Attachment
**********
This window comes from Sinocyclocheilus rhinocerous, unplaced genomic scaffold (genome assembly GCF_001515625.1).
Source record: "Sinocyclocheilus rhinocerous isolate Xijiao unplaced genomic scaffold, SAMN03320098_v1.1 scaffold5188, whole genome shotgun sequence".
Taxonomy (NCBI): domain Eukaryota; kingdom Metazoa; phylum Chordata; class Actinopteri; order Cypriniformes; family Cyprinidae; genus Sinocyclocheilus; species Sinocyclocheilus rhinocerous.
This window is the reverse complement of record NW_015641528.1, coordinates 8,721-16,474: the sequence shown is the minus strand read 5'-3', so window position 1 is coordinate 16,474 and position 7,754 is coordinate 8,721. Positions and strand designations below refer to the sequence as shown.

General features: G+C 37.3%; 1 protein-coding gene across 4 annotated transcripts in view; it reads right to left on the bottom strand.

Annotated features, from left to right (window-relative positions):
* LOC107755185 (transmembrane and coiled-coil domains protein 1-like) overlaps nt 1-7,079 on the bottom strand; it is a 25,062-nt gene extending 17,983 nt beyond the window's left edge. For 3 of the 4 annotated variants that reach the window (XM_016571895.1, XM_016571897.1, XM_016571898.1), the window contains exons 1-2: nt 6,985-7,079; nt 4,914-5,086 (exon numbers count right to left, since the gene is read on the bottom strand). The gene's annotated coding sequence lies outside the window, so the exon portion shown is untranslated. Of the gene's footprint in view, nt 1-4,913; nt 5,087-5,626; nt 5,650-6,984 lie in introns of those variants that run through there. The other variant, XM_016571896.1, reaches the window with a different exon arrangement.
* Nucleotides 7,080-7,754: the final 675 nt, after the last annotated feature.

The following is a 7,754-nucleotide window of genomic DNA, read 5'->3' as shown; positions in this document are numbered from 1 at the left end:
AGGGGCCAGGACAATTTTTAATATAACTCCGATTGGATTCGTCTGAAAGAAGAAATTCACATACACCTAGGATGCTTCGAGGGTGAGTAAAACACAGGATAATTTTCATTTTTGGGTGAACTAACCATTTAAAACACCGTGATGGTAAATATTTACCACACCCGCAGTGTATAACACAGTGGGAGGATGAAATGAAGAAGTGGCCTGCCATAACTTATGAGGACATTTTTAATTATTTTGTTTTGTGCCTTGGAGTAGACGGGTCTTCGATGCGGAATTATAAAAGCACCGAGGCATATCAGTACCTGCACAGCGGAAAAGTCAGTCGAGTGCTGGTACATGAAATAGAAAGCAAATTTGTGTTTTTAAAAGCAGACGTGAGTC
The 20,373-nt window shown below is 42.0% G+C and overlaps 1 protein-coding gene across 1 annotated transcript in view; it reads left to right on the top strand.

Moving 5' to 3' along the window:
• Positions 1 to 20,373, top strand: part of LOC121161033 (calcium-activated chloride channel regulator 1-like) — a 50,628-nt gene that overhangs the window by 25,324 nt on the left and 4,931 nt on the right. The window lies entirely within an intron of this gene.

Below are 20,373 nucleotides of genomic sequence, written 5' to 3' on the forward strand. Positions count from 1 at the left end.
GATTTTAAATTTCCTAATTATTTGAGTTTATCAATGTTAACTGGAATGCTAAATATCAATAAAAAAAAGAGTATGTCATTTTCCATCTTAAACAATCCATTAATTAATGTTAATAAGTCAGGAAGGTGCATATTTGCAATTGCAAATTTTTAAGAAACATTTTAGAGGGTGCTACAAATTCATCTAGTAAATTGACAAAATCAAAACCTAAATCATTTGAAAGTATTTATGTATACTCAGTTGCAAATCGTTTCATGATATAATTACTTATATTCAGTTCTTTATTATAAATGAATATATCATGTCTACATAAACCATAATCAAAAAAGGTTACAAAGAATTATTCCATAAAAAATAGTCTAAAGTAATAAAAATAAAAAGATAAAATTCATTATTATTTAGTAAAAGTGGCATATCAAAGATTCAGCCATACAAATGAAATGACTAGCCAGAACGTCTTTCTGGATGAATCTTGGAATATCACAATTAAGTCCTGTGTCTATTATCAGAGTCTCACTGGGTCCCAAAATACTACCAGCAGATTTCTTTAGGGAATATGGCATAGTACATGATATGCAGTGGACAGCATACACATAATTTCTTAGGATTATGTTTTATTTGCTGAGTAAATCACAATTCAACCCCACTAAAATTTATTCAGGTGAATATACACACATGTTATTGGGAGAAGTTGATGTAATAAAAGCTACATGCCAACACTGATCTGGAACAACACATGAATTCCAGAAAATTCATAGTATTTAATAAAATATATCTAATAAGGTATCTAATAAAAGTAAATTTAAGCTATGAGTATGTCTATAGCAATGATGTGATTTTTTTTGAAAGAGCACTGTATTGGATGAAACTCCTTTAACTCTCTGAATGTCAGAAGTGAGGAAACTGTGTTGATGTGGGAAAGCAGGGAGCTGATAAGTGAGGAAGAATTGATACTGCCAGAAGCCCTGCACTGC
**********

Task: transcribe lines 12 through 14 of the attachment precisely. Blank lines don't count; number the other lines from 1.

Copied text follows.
Moving 5' to 3' along the window:
• Positions 1 to 20,373, top strand: part of LOC121161033 (calcium-activated chloride channel regulator 1-like) — a 50,628-nt gene that overhangs the window by 25,324 nt on the left and 4,931 nt on the right. The window lies entirely within an intron of this gene.

Below are 20,373 nucleotides of genomic sequence, written 5' to 3' on the forward strand. Positions count from 1 at the left end.